Madison Diner: a hangout for islanders, ghosts

An original 40s-era art deco style structure with shining stainless steel exterior, the Madison Diner is hard to miss. One of the “regulars” inside the diner, may be a little more difficult to spot.

Owner Cyndi Moody delivers plates of food to customers. The 50s-style diner recently began staying open for dinner until 8 p.m. Thursday - Saturday and is looking to further expand hours.

An original 40s-era art deco style structure with shining stainless steel exterior, the Madison Diner is hard to miss. One of the “regulars” inside the diner, may be a little more difficult to spot.

“All of the staff have experienced someone calling their name, only to turn around to find no one,” said owner Cyndi Moody. “We like to think it’s Harry, the original owner of the diner playing tricks with us. Whenever something weird happens, we like to blame it on Harry.”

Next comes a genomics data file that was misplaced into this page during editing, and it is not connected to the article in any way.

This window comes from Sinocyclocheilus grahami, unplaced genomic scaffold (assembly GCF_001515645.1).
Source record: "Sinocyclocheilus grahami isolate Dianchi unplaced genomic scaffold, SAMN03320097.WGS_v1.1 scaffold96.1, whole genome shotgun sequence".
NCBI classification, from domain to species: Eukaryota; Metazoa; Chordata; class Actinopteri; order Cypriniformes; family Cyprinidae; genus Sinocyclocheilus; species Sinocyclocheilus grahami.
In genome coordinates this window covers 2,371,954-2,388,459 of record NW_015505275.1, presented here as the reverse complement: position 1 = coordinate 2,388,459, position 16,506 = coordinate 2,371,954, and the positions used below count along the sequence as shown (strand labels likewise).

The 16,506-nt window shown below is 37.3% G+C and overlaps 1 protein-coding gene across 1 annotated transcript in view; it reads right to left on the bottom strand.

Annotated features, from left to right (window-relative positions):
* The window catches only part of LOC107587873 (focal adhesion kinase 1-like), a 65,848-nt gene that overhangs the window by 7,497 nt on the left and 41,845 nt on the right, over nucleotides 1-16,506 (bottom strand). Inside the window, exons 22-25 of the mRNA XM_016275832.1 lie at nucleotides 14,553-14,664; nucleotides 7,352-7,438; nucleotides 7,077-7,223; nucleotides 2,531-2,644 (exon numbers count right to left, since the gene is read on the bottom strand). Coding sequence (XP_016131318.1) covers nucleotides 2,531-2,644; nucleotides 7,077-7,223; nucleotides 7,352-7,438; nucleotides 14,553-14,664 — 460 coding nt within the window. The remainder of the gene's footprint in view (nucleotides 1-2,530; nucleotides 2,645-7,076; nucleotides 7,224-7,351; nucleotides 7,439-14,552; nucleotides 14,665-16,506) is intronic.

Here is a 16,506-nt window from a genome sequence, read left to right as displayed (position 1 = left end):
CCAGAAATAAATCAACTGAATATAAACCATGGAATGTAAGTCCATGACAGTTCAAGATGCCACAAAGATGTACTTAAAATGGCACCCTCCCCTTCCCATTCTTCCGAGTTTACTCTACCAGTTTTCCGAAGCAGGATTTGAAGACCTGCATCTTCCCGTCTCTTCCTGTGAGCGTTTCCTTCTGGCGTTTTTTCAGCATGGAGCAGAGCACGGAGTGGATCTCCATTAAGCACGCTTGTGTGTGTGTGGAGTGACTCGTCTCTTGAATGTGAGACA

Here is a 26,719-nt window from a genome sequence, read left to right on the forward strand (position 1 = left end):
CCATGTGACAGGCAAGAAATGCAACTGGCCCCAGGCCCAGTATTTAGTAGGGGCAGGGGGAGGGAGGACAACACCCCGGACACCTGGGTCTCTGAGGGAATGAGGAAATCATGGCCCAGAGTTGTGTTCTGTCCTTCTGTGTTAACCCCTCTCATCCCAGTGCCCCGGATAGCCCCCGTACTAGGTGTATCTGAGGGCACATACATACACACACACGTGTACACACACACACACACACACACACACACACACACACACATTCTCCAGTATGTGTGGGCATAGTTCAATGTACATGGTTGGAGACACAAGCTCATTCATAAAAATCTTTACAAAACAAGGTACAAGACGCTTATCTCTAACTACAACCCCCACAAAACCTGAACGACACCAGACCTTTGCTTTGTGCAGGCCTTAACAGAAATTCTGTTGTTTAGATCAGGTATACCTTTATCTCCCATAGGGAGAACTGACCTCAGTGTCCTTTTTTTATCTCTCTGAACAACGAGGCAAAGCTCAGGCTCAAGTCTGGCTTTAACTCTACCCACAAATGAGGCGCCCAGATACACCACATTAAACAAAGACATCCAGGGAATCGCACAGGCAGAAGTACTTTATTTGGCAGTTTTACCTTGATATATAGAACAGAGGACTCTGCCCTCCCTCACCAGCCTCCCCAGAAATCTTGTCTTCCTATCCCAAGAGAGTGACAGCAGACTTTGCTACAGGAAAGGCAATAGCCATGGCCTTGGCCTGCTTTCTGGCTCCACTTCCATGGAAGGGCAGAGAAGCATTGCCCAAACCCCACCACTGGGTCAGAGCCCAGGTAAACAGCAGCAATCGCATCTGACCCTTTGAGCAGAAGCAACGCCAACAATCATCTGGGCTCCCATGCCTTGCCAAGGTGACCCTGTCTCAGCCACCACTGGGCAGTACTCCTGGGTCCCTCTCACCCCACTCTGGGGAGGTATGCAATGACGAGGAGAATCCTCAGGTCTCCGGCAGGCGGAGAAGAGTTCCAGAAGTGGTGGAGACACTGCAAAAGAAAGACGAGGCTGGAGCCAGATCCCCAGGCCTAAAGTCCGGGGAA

Aside from the possible paranormal guest, the Madison Diner has seen a few names and owners over the past few years.

Though after Brian and Cyndi Moody took it over last May, business has been good.

“The restaurant had suffered something of an identity crisis in recent years,” Brian said.

“We put ourselves in the customer’s seat. We work hard to bring the community a quality product backed with sincere and neighborly service.”

Along with their head cook Martha Yonke, Cyndi has crafted a menu that mimics what she has been serving in her own kitchen.

“Most of the recipes are the same ones I’ve been using at home for years,” Cyndi said.

“We like to ‘play with our food’ at the diner.”

However they put it together, it’s been working.

The diner has attracted its fair share of regulars, giving it a down-to-earth feel that strays from some of the boutique-style restaurants common in the area.

The neighborly ambiance has worked so well the diner recently expanded to serving late-night hours Thursdays through Saturdays. According to Cyndi, they are looking to further expand hours in the near future.

The diner was originally built in 1948 by the Fodero Dining Company — it still bears the style and aesthetics common to 50s diners.

After moving around the East Coast, the building was shipped to the island in 1996.

Over the decades it has collected stories and style — and maybe even a ghost.


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